⁃ up front through the economies of scale well-architected systems create, enterprise class software can be sold at much less expensive price points than previously.
⁃ ongoing costs are contained.. and running in world-class data centers that only fortune 1000 companies could previously afford.
2. It brings the benefits of consumer software (constantly improved, modern user interfaces and simple) to enterprise customers who demand secure, stable and reliable applications.
We moved to cloud computing and SaaS 10 years ago because we felt it was good for our customers but in the end it also opened up the market to smaller customers with much smaller IT budgets. This is obviously great for our business model but very rewarding to know we can offer a world-class solution to what used to be out of reach to many companies.
2. What makes cloud computing disruptive?
(AR): Disruption typically has two major components. The first is cost and the second is making products available to a new class of customers.
Cloud computing has not only reduced the cost of business software, it has also made sophisticated systems available to organizations that previously wouldn’t have been able to afford to purchase and maintain those products. I think that’s a fairly obvious outcome at this point as discussed already.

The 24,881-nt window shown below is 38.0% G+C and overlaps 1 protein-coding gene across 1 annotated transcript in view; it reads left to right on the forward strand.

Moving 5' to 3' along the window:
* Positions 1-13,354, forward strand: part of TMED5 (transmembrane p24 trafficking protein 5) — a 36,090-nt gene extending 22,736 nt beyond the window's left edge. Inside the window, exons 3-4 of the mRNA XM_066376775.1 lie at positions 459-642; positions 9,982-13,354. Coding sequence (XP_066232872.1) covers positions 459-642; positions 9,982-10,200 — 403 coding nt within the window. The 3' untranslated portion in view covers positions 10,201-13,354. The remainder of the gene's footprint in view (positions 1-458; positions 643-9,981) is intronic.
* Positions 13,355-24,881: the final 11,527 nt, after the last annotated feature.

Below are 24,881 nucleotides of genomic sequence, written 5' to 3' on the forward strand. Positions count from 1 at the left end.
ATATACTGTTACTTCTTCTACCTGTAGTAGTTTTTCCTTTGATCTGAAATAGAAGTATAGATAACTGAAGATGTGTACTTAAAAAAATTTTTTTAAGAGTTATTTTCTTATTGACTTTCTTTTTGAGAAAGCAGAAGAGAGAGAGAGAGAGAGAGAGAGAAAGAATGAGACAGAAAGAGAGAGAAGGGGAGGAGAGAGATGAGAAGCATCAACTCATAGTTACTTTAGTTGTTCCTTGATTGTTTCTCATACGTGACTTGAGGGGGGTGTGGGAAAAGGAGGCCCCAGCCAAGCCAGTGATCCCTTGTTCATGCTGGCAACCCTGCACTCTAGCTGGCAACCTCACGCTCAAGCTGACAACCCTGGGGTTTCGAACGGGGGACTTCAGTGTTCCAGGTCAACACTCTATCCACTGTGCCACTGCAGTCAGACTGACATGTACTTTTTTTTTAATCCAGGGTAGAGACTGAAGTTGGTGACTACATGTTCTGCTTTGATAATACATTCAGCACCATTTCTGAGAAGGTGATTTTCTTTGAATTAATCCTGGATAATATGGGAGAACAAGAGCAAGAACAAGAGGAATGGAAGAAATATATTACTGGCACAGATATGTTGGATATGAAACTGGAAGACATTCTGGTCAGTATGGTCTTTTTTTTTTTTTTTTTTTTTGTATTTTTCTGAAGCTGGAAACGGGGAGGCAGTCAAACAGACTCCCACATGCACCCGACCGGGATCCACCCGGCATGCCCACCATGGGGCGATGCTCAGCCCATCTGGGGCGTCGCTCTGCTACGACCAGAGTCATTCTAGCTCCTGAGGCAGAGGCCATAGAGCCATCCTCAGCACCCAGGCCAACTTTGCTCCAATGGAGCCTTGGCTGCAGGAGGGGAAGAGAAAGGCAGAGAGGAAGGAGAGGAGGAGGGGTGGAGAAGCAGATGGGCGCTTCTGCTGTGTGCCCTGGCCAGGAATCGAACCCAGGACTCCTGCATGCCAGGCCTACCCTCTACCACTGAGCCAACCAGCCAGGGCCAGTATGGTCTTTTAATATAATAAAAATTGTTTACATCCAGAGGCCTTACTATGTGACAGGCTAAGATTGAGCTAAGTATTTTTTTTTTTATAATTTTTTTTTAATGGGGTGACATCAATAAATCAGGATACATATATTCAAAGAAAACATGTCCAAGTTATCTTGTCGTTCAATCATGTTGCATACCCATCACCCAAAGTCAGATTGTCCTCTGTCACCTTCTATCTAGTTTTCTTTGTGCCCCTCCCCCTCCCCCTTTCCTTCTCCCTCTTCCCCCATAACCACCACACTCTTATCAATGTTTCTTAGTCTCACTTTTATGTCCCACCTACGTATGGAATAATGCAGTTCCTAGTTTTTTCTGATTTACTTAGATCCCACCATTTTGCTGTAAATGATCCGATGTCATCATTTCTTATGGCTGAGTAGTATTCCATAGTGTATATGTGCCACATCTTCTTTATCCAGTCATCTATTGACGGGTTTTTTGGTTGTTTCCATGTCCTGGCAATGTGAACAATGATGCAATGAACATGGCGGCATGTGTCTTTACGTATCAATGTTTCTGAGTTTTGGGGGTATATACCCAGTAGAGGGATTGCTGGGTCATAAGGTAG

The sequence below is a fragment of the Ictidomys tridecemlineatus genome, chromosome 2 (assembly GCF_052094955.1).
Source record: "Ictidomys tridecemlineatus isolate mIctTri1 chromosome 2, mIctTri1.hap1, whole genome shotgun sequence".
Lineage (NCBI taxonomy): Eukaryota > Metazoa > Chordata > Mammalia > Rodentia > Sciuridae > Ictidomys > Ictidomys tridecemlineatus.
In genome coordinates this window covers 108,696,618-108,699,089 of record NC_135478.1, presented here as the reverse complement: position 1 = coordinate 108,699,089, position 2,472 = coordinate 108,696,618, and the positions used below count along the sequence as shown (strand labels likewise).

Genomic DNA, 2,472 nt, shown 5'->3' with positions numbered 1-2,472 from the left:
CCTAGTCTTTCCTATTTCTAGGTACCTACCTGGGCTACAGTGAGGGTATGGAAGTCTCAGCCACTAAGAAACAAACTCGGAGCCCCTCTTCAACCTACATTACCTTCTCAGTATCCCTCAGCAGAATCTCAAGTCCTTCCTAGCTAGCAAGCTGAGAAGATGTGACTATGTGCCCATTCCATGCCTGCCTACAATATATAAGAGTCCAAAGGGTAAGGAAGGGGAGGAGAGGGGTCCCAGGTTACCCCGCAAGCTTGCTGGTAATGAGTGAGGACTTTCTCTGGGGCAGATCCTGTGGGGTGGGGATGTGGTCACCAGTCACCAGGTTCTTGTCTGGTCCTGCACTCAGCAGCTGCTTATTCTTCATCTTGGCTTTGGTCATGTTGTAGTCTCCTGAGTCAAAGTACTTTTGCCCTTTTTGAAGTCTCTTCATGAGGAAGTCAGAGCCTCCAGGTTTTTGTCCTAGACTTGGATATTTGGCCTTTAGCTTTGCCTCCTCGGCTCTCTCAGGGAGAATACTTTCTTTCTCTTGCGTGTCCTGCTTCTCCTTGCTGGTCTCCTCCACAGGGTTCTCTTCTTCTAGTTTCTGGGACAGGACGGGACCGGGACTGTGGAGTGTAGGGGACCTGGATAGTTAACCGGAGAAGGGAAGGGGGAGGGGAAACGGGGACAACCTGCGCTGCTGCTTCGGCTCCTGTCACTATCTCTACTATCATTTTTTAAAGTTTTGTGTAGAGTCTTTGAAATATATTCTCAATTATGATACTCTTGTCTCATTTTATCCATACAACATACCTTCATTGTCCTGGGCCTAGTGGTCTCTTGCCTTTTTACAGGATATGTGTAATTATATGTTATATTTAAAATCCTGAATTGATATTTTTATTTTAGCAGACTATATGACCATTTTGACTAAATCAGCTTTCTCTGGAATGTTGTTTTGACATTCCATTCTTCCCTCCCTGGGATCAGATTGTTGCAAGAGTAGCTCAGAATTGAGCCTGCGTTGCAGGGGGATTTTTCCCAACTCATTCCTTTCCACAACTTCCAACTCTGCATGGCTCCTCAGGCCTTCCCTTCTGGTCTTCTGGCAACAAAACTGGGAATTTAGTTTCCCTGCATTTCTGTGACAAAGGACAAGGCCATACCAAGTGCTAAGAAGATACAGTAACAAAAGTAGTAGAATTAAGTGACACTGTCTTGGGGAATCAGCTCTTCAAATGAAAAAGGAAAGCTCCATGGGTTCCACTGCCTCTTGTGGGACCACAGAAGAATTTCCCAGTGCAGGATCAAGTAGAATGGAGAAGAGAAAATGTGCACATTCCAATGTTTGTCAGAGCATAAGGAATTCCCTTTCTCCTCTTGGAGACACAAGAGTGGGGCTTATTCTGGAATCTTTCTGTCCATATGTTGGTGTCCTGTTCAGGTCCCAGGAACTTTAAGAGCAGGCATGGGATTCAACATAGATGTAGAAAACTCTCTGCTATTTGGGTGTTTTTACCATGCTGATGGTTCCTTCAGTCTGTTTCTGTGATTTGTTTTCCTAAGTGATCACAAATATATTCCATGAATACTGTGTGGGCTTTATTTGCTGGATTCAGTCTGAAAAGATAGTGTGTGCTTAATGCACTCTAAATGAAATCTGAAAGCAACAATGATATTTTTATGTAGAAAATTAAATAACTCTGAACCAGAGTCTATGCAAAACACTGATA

What is less obvious, but more important in the long term, is that Cloud computing means we can — for the first time, really — combine applications that are tailored to the person and the device (an iPad, for example) with a robust administrative system on the back end. Those applications can be really small, and highly tailored, while still connecting to the core. That means users don’t have to deal with a lot of complexity, they can just focus on the work at hand — while still participating in the company’s core system.
This is disruptive because as the end of the day, this is great for consumers and customers but to execute, it really flips all accepted thinking on it’s side.
- Now we have to update our software early and often – the consumers demand this kind of cadence to realize the value. Consumers are using consumer applications and consumer devices and demanding that same elegant experience from their Ent Apps. GenX/Y’s are taking over the executive offices and making decisions on business software.